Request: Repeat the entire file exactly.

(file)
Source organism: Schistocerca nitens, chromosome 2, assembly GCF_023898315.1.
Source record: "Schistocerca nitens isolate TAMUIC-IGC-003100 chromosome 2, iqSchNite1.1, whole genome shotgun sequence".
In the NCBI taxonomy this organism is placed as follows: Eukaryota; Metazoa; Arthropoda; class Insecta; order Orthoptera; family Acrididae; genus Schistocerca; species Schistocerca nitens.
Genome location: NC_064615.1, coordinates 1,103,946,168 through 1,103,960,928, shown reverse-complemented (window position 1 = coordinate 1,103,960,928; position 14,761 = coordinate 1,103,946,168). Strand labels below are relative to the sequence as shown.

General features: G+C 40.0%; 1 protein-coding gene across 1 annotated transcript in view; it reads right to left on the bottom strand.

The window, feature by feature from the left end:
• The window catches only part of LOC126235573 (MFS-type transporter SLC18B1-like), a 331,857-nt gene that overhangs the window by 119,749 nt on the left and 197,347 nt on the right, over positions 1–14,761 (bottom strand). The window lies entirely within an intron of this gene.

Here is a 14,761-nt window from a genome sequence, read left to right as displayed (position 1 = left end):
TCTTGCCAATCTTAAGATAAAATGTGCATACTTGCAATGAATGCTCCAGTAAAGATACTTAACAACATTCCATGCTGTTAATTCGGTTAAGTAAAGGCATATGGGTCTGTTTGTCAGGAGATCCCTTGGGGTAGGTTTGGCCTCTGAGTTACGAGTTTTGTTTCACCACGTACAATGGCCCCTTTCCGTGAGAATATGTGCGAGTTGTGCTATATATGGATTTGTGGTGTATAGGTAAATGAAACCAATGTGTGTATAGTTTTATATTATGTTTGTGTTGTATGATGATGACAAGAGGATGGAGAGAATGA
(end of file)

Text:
Source organism: Schistocerca nitens, chromosome 2, assembly GCF_023898315.1.
Source record: "Schistocerca nitens isolate TAMUIC-IGC-003100 chromosome 2, iqSchNite1.1, whole genome shotgun sequence".
In the NCBI taxonomy this organism is placed as follows: Eukaryota; Metazoa; Arthropoda; class Insecta; order Orthoptera; family Acrididae; genus Schistocerca; species Schistocerca nitens.
Genome location: NC_064615.1, coordinates 1,103,946,168 through 1,103,960,928, shown reverse-complemented (window position 1 = coordinate 1,103,960,928; position 14,761 = coordinate 1,103,946,168). Strand labels below are relative to the sequence as shown.

General features: G+C 40.0%; 1 protein-coding gene across 1 annotated transcript in view; it reads right to left on the bottom strand.

The window, feature by feature from the left end:
• The window catches only part of LOC126235573 (MFS-type transporter SLC18B1-like), a 331,857-nt gene that overhangs the window by 119,749 nt on the left and 197,347 nt on the right, over positions 1–14,761 (bottom strand). The window lies entirely within an intron of this gene.

Here is a 14,761-nt window from a genome sequence, read left to right as displayed (position 1 = left end):
TCTTGCCAATCTTAAGATAAAATGTGCATACTTGCAATGAATGCTCCAGTAAAGATACTTAACAACATTCCATGCTGTTAATTCGGTTAAGTAAAGGCATATGGGTCTGTTTGTCAGGAGATCCCTTGGGGTAGGTTTGGCCTCTGAGTTACGAGTTTTGTTTCACCACGTACAATGGCCCCTTTCCGTGAGAATATGTGCGAGTTGTGCTATATATGGATTTGTGGTGTATAGGTAAATGAAACCAATGTGTGTATAGTTTTATATTATGTTTGTGTTGTATGATGATGACAAGAGGATGGAGAGAATGA